6 Things You Didn't Know About STEM Jobs and Students

Interest in left-brain fields is growing.

Unlike the SAT, the ACT tests students' knowledge of science.
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There are still an overwhelming number of occupations that require specialized skills and talent, but not enough qualified professionals who are applying for or filling those positions. There is still a movement to entice female students, minority students—heck, all students—to pursue an education followed by an occupation in the fields of science, technology, engineering, and math.

But interest in these fields is increasing, according to a new national report released by STEMconnector, a STEM information database, and My College Options, a college-planning website that uses questionnaires to collect data on students' interests and career aspirations. The report—Where are the STEM Students? What are Their Career Interests? Where are the STEM Jobs?—pegs the STEM interests of one million high school students in the United States and documents how their interest correlates with the STEM workforce to come in five years.

The national report finds that interest in STEM studies and careers has swelled more than 20 percent from the interest expressed by the graduating class of 2004. In 2012 there were more than 7.4 million workers in the fields of science and technology, and by 2018 there could be more than 8.6 million STEM workers, not counting self-employed people.

[Read: 4 Tips for Overcoming the Skills Gap.]

Here are some other interesting facts to know about the state of STEM:

1. Interest might be higher than it has been, but it's still lower for upperclassmen than those in lower grades. The desire to study or pursue STEM majors or careers appears to droop the closer students get to graduating. According to the report, 27.9 percent of students from the class of 2016 are interested in STEM. About 25.2 percent of this year's class has an interest in those subjects, and in 2012, 24.8 percent of graduating seniors were intrigued by STEM major areas and/or careers.

"The problem for educators is learning to engage students," says Edie Fraser, CEO of STEMconnector. "By the time students have reached high school, we lose half of them [in regards to STEM interest], and we lose 80 percent as they move up the high school system. We have a challenge of keeping students excited about these types of careers and nurturing these types of talents."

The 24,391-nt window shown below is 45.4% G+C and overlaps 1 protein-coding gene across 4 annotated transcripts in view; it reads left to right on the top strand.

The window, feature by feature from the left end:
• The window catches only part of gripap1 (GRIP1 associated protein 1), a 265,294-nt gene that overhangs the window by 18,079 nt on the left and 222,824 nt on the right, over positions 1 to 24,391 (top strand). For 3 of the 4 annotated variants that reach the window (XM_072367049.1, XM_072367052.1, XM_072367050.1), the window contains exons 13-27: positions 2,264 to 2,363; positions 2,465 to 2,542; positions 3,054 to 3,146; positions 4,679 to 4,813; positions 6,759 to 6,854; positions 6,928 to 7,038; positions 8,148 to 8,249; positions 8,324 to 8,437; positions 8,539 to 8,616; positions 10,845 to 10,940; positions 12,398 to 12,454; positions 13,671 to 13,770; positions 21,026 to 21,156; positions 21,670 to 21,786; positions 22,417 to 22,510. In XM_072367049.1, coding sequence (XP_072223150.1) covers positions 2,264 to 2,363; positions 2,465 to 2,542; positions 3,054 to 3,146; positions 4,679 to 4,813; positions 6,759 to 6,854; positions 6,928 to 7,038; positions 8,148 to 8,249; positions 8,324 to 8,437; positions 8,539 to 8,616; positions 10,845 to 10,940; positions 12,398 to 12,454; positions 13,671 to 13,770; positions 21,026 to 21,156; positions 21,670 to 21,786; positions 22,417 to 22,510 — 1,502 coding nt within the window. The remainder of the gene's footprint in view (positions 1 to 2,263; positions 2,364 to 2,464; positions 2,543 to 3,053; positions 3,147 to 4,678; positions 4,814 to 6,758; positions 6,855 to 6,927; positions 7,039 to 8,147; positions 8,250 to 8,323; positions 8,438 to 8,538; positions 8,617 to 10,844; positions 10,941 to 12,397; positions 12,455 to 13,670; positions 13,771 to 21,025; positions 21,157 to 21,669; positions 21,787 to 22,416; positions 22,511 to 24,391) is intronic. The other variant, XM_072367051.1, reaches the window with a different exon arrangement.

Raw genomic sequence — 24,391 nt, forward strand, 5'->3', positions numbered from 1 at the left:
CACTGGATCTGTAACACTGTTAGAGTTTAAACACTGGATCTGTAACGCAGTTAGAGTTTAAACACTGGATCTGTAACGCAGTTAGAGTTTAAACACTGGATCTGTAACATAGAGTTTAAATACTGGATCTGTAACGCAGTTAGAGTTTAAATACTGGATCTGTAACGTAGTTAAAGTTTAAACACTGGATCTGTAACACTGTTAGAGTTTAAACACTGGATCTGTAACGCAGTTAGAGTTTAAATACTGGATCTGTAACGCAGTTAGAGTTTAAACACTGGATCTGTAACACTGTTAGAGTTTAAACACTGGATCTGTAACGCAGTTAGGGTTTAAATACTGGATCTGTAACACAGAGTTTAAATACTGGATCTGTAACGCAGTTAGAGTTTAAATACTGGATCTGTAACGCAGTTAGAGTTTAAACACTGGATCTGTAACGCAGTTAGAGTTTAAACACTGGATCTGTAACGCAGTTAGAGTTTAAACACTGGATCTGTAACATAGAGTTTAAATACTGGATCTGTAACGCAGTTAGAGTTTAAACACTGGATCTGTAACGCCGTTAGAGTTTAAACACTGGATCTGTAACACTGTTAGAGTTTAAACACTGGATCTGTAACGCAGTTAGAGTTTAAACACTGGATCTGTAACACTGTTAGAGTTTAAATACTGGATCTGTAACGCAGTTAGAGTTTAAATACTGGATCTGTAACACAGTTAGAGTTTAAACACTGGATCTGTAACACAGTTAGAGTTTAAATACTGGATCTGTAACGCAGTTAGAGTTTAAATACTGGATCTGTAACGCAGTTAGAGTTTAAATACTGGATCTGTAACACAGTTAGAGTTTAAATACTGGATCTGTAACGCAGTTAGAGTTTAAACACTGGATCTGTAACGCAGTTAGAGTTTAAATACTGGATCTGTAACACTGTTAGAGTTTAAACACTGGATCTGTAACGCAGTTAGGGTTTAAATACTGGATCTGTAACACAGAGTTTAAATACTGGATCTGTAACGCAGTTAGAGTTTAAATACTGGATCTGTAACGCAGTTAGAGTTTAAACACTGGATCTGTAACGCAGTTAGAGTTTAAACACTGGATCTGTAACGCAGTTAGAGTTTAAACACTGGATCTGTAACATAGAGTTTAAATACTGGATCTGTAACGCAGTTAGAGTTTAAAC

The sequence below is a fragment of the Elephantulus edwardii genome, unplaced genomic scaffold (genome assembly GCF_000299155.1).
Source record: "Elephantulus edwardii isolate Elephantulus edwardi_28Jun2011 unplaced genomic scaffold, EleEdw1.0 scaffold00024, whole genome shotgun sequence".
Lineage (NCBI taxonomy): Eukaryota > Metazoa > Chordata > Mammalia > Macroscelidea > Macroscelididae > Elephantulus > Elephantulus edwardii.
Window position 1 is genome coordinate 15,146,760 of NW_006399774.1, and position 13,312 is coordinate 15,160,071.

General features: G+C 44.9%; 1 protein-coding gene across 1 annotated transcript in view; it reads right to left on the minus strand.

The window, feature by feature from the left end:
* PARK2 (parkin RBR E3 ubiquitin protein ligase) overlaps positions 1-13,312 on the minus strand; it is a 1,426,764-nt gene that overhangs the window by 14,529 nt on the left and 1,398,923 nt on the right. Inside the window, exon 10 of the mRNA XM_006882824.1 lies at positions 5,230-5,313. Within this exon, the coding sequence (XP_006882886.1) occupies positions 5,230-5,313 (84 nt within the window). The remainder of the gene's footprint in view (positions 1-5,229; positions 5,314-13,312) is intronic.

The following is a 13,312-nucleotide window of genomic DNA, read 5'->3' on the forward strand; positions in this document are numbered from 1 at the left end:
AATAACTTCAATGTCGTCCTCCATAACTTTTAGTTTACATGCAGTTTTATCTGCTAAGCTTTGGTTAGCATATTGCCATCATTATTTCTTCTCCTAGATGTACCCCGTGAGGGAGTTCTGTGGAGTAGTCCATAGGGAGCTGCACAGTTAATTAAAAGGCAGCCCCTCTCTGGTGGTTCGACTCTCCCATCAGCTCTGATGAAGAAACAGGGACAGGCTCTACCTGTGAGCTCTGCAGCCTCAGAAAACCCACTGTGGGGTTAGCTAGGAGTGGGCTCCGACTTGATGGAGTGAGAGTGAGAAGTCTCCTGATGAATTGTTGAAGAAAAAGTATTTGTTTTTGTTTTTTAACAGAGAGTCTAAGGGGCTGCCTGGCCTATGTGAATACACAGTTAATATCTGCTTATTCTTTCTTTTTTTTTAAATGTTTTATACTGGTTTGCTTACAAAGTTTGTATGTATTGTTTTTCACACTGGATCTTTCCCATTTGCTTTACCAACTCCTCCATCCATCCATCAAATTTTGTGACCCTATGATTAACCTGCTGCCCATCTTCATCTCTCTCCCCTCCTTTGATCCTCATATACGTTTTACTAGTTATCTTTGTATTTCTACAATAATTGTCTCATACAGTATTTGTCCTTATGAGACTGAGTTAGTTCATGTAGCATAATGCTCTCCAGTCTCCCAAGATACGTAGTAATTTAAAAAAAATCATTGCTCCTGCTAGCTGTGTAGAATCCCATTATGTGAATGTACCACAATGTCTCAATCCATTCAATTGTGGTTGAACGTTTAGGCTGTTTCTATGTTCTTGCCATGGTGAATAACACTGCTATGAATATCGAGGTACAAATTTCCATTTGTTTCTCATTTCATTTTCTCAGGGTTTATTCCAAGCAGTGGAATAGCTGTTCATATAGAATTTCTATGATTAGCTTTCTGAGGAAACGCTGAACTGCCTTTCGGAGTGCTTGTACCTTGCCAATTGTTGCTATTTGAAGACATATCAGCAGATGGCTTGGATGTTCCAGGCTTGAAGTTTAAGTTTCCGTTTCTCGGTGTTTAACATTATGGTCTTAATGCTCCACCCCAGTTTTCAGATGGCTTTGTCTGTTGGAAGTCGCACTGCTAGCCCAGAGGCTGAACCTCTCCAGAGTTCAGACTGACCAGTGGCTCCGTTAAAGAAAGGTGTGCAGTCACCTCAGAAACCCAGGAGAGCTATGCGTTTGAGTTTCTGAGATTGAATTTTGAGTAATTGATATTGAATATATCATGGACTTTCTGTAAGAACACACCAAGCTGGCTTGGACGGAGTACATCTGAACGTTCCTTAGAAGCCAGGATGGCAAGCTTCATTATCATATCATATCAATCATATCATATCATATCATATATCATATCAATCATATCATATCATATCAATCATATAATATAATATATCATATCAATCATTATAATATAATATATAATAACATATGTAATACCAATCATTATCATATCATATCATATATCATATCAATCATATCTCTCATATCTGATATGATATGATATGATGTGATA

2. Mechanical engineering is the most popular major/career choice for STEM-interested students. The most sought-after STEM work and major isn't in aerospace, electrical, or civil engineering, but in mechanical engineering. A little more than 20 percent of STEM students have an affinity for designing, developing, building, and testing various tools and devices. The report states: "Engineering and Technology interest are on the rise, while interest in Science and Mathematics has decreased over the past few years."

[Read: 19 Hot Jobs That Pay $80K or More.]

3. Among minorities, American Indians have a significant interest in STEM subjects and careers. My College Options and STEMconnector find that American Indians are more interested in STEM studies than any other ethnic group, excluding Asians. Nearly 33 percent of Asians students are inclined to pursue a STEM education or career, whereas 29.6 percent of American Indian students are interested in doing so. The study also notes that interest in STEM has been rising among American Indian, Hispanic, and white students since 2011.

However, American Indians comprise a smaller pocket of STEM students overall: A little more than half of all STEM students nationally are white, 14.5 percent are Hispanic, 12.2 percent are black, 12 percent are multiracial, 6 percent are Asian, and 2.4 percent describe their ethnicity as "other." All of these groups are ahead of American Indians, which make up only 2.2 percent of all STEM students nationally.

4. Female STEM students gravitate to science. The My College Options and STEMconnector report reads: "Arguably the most concerning trend with students interested in STEM is the increasing gender-gap." Female students express an interest in these fields at 14.5 percent, compared to the 39.6 percent of males. What's promising, however, is that girls exhibit considerable interest in science subjects. Biology, the second-most popular STEM subject to study and pursue, attracts 24.7 percent of all STEM-studying girls, compared to only 6.3 percent of male students. Basic science, marine biology, and mathematics/statistics also pique the interest of females more so than they do for males.